Participants were grouped by quintile of HEI-2010 score and AHEI-2010 score; quintile 1 contains the lowest scores and quintile 5 contains the greatest scores. Differences in mean component scores between quintiles were tested using post hoc pairwise tests (i.e. the means of all possible pairs of quintiles were compared iteratively) if statistical significance was indicated by a global test of differences (i.e. the means of all quintiles were compared simultaneously). Following others( Reference Rehm, Monsivais and Drewnowski 41 ), HEI-2010 scores for each quintile were computed using the population-ratio method( Reference Freedman, Guenther and Krebs-Smith 42 ); because this method does not allow for estimation of degrees of freedom, differences in mean component scores between HEI-2010 quintiles were tested using z tests. Differences in component scores between AHEI-2010 quintiles were tested using Wald tests. Differences in demographic characteristics between quintiles 1 and 5 were tested using the Pearson χ 2 statistic. Statistical significance was tested at P<0·05 with a two-tailed distribution. The statistical software package SAS version 9.4 was used to compute AHEI-2010 scores and to estimate population-ratio HEI-2010 scores using the code and macros provided by the National Cancer Institute( 43 ). The Stata 14 statistical software package was used for data management and all other analyses. All analyses were adjusted for the complex sampling design and sample weights of NHANES data.
The present study included 16810 individuals, including 280 (1·7 %) non-meat eaters and 16530 (98·3 %) meat eaters from NHANES 2007–2012. Among the entire sample (non-meat eaters and meat eaters), most non-meat eaters were in HEI-2010 quintile 5 (44·9 %) and quintile 4 (21·1 %), and the fewest were in quintile 1 (9·6 %; Table 2). Meat eaters were evenly distributed across the HEI-2010 quintiles (approximately 20 % in each quintile). Similar findings were observed for AHEI-2010 scores: among the entire sample, most non-meat eaters were in quintile 5 (51·3 %) and quintile 4 (24·9 %), and the fewest were in quintile 1 (3·4 %) and quintile 2 (5·5 %; Table 2). Meat eaters were evenly distributed across the AHEI-2010 quintiles (approximately 20 % in each quintile).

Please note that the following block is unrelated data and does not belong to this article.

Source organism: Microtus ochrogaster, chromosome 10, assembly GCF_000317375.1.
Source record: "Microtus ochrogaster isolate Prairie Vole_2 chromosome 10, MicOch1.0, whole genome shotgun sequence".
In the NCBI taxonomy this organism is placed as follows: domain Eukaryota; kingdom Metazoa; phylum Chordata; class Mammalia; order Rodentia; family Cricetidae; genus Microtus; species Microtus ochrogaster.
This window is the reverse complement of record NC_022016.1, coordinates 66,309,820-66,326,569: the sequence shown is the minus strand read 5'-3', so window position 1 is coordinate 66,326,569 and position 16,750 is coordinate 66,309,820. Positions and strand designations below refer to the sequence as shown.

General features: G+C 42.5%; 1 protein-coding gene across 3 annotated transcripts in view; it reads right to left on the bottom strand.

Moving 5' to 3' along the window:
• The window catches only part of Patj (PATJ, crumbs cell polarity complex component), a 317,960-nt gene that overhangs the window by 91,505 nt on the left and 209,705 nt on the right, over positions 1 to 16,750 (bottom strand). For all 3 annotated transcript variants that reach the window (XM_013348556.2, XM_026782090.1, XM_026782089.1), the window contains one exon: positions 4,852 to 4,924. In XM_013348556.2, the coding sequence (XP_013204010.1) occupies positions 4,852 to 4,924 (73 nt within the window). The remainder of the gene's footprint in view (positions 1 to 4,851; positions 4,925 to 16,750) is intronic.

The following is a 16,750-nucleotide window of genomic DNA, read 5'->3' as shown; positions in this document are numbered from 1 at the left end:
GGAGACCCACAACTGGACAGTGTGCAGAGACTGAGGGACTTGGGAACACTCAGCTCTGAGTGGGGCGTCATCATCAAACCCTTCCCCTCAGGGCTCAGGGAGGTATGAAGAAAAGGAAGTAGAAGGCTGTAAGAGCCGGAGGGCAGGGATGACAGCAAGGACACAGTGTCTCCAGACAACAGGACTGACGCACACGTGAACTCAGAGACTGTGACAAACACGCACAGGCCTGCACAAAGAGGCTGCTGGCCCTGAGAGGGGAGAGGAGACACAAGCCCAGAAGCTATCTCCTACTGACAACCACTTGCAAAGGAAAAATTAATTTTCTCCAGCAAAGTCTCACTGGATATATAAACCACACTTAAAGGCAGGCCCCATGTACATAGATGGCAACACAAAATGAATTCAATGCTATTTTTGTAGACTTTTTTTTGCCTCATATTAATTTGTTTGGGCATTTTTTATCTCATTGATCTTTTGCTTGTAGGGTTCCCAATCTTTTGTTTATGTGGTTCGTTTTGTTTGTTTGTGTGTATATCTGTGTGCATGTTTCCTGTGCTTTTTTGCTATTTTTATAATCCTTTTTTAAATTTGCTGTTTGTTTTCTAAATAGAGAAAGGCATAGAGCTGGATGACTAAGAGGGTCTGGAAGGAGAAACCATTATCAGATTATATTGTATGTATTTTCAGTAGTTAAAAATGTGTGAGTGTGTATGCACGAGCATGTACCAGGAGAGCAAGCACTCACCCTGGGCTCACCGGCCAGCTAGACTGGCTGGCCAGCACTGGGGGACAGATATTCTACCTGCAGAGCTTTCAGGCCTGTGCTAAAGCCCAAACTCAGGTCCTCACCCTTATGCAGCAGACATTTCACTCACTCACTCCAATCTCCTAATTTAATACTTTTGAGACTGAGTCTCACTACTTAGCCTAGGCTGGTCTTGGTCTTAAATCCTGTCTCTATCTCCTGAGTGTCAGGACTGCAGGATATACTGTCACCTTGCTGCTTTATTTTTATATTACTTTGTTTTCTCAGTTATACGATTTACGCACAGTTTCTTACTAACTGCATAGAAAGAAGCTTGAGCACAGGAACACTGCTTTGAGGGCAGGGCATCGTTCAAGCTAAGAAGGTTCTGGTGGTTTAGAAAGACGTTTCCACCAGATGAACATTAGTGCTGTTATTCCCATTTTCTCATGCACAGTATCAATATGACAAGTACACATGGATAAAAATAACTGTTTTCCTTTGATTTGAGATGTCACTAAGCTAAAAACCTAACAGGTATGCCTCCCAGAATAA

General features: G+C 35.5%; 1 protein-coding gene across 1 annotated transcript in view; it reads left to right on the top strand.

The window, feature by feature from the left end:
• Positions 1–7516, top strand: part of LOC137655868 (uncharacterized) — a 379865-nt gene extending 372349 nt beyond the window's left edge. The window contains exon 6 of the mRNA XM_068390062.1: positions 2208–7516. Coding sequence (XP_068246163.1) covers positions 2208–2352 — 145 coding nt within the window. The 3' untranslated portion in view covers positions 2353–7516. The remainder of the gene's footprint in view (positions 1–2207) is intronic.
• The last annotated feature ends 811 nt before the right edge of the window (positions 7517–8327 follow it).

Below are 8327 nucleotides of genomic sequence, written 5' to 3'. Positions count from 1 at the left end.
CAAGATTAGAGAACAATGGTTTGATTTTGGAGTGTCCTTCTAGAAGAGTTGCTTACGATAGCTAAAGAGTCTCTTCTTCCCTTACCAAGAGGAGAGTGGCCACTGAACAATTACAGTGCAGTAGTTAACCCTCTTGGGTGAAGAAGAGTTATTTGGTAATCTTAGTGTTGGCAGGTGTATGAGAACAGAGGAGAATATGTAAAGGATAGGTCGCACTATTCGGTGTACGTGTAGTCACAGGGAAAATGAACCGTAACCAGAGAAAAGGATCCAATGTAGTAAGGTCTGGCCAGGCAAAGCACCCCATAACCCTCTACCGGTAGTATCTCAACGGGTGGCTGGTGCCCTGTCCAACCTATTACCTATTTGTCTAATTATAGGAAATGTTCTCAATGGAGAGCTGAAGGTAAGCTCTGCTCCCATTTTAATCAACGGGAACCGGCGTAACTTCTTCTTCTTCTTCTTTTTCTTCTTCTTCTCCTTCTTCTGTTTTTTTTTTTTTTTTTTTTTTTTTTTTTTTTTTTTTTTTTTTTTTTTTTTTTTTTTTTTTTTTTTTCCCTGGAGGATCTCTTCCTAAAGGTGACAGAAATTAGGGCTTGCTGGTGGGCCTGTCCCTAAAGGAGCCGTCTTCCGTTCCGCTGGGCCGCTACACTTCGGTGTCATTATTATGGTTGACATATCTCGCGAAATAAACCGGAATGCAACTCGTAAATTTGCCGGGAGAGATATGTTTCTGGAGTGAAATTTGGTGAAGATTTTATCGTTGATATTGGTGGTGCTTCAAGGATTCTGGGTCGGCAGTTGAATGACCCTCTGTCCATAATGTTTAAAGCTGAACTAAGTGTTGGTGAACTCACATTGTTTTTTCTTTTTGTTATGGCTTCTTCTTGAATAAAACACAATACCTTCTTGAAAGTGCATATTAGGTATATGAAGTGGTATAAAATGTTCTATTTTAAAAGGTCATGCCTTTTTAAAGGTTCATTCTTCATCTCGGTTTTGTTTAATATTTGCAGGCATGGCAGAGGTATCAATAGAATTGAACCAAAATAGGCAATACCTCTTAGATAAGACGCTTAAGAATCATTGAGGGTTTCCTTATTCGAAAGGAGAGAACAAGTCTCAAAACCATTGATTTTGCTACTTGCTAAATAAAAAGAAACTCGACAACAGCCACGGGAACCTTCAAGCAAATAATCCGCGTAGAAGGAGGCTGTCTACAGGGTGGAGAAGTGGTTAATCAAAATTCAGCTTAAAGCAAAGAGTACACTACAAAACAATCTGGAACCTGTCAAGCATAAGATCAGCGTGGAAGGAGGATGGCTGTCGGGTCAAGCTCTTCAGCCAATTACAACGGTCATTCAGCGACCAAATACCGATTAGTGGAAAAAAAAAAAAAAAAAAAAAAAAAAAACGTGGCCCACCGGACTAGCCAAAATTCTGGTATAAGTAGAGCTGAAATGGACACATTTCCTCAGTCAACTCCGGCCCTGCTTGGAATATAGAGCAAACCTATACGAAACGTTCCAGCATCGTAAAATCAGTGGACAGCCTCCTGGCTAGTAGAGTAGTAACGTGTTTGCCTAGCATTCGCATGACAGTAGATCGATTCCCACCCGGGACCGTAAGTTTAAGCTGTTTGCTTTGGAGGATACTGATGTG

* Range of HEI-2010 scores for each quintile, out of a maximum score of 100 points: quintile 1, 4·40–35·53; quintile 2, 35·54–44·18; quintile 3, 44·19–52·36; quintile 4, 52·37–62·04; quintile 5, 62·05–95·89.
† Sample sizes are unweighted.
‡ Percentages within each row adjusted for survey weights.
§ Range of AHEI-2010 scores for each quintile, out of a maximum score of 100 points: quintile 1, 3·34–26·50; quintile 2, 26·51–33·95; quintile 3, 33·96–41·01; quintile 4, 41·02–49·33; quintile 5, 49·32–87·72.
The mean HEI-2010 score for the entire sample (non-meat eaters and meat eaters) was 56·8 out of a total possible of 100 points, and the mean AHEI-2010 score for the entire sample was 38·7 out of a total possible of 100 points (Table 3). Mean HEI-2010 scores were 16 points greater among non-meat eaters compared with meat eaters (P<0·001), and AHEI-2010 scores were 11 points greater among non-meat eaters compared with meat eaters (P<0·001). Of the 280 non-meat eaters, 180 were from the 2007–2010 data; of these, 44·8 % responded ‘yes’ to the question ‘Do you consider yourself to be a vegetarian?’ (this question was not asked in the 2011–2012 NHANES cycle; data not shown). Of the 16530 meat eaters in the present study, 11 553 were from the 2007–2010 data; of these, 1·4 % indicated they were vegetarian.
* HEI-2010 maximum score is 100 points; AHEI-2010 maximum score is 100 points.
† Adjusted for survey weights.
‡ Non-meat eaters compared with meat eaters.
§ Differences tested using the z test.
║ Differences tested using the Wald test.
Among the non-meat eaters, those in HEI-2010 quintile 5 were more likely to be older than those in quintile 1 (P=0·013; Table 4). More than half of the respondents in quintile 1 (60·5 %) and quintile 5 (63·5 %) were female, but no differences (P=0·797) in sex were observed between these quintiles. The race/ethnic composition of each quintile did not differ (P=0·618), with most (68·0–69·4 %) participants being non-Hispanic White. More (P=0·019) respondents in quintile 5 graduated college compared with respondents in quintile 1. Annual household income did not differ (P=0·221) between quintiles 1 and 5. BMI did not differ (P=0·587) between quintiles.
* Sample sizes for quintiles are unweighted.
† Percentages within each column adjusted for survey weights.
‡ Differences between quintiles tested using the two-tailed design-adjusted Pearson χ 2 statistic.